Before the fire – before the front of flames roars over the hills—the ridge is thick with gums. After the fire, all the birds have gone. There is only ash and melted metal, the blackened husks of cars. And the lost people: on the TV news in borrowed clothes, in temporary accommodation on the outskirts of the city, or remembered in small offerings outside the town hall. 

A Constant Hum grapples with the aftermath of bushfire with an eye for the telling detail. Some of these stories cut to the bone; others are empathetic tales of survival, even hope. All are gripping and stunningly written, heralding the arrival of a vital new voice in Australian fiction.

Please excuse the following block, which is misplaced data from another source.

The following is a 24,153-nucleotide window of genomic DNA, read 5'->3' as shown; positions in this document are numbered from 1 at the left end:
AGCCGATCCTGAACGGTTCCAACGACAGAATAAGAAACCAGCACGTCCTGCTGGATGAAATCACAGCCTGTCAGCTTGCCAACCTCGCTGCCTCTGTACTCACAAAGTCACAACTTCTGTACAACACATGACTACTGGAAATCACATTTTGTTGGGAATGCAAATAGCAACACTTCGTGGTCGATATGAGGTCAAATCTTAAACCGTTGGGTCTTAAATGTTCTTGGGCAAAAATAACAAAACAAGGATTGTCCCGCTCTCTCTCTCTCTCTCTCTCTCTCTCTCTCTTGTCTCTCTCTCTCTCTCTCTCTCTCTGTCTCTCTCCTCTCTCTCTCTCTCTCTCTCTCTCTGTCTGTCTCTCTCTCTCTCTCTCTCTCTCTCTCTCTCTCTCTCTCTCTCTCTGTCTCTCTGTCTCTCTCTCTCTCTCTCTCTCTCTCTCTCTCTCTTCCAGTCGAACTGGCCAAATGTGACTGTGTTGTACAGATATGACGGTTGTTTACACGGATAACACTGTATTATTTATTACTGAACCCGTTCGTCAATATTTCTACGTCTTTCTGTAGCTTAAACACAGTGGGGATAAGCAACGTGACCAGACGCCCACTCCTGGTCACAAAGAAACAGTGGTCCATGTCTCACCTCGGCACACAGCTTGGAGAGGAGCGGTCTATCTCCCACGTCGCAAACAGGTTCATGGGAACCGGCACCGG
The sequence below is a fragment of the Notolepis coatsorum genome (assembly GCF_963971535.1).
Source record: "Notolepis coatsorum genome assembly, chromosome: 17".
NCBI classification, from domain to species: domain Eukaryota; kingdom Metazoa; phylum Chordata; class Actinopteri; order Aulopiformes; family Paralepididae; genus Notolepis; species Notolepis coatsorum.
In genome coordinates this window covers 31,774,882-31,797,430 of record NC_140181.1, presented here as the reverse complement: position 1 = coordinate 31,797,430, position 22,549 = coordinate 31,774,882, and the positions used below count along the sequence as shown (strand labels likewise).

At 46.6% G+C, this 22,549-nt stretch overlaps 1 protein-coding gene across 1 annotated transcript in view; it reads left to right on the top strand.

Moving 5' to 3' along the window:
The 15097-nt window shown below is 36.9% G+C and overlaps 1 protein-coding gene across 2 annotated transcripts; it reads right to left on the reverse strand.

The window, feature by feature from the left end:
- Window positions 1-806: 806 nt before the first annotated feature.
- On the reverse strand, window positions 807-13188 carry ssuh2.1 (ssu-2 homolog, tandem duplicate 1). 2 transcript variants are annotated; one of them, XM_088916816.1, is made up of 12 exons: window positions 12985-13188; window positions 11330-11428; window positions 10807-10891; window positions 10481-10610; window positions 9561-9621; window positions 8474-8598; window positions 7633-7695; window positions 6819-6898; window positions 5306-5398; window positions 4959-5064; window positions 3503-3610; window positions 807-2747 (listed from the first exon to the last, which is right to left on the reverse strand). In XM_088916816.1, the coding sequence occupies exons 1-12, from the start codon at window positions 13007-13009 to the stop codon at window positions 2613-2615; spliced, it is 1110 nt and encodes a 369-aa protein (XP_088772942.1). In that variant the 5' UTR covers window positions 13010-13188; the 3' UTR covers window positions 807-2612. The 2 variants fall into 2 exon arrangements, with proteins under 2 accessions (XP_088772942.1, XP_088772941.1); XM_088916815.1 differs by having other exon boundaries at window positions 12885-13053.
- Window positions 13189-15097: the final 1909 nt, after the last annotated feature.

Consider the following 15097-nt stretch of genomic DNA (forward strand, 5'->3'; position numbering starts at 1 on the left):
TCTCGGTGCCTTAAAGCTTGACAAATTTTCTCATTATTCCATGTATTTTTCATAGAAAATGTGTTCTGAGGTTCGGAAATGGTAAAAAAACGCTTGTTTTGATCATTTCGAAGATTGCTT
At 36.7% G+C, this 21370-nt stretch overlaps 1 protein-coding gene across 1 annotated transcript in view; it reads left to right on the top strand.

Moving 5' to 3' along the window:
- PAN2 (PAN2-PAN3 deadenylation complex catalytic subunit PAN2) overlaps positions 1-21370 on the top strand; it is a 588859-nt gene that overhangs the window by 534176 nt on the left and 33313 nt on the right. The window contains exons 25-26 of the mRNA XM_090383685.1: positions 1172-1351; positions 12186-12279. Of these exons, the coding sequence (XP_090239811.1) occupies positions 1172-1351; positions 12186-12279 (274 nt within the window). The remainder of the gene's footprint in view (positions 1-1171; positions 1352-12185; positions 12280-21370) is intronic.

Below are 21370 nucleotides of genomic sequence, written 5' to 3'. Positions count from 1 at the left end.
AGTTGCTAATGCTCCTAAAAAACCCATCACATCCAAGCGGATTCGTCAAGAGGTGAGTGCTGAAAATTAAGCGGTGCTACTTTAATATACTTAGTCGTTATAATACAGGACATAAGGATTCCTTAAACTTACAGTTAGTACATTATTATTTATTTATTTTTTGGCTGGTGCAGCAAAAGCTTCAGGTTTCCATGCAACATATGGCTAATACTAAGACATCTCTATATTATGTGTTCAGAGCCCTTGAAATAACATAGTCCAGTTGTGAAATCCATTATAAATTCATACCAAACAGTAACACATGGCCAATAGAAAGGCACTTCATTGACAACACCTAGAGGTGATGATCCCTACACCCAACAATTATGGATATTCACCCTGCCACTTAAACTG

Well, that was a feast made from grief and completely, hauntingly, divine. ‘A Constant Hum’ by Alice Bishop is a Short Story Collection based on the aftermath of the 2009 Black Saturday bushfires. 

It features a variation of viewpoints and Short Story forms - everything from minisagas to microfiction, and microstory (of only a few words) interspersed with flash fiction and longer form short stories too. 

There were still reports, years later, of the horses that night: their coats matted and sweet from sweat in smoke-blurred headlights.  

The pace of them - longer and short form one after the other - makes it read like the waves and stages of grief. And sometimes we get the barest hint of an aspect of the tragedy, like it’s all we can handle of the whole. One line a character utters in a story hints at these fleeting moments: ‘It’s okay, Haze, sometimes things just disappear.’ 

It’s stunning, and unsurprising that Bishop herself grew up in Christmas Hills - one town devastated by the fires. This collection feels both assured and vulnerable, a hard and hurting reading but necessary and so very, very fulfilling. I loved it.